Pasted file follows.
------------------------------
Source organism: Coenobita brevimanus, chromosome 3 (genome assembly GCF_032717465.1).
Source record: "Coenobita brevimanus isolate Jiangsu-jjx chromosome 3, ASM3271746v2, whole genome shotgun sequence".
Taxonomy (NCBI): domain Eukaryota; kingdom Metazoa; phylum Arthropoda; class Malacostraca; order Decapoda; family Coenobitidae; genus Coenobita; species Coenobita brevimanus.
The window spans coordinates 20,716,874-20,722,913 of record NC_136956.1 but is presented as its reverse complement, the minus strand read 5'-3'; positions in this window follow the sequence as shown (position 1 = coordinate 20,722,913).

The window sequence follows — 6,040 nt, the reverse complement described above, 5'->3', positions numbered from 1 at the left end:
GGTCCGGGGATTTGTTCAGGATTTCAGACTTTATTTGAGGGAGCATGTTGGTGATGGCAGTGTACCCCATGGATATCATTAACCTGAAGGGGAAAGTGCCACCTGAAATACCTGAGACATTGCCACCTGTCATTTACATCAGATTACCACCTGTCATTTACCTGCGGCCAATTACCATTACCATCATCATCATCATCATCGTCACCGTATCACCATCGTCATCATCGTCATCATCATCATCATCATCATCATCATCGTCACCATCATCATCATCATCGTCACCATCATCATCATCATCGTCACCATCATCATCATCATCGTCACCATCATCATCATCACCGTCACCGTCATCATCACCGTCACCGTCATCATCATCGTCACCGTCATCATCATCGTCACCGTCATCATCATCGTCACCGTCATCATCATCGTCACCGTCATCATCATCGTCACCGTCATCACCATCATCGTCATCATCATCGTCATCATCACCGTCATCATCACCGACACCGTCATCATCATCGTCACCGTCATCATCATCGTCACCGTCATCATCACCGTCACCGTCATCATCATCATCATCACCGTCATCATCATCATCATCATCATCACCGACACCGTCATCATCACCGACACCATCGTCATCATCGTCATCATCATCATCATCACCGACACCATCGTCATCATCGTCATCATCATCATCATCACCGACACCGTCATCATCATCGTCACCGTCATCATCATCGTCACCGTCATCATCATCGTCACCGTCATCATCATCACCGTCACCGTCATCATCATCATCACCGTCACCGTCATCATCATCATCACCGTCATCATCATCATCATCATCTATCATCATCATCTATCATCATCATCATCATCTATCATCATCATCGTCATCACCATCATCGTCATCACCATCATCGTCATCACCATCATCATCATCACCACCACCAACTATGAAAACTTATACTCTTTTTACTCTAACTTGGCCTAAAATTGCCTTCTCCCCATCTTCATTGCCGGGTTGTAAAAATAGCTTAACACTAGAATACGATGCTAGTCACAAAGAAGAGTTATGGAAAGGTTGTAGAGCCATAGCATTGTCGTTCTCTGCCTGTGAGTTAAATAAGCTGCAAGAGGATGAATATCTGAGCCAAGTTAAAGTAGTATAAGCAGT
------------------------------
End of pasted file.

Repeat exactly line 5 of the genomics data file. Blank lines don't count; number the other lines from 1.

The window sequence follows — 6,040 nt, the reverse complement described above, 5'->3', positions numbered from 1 at the left end: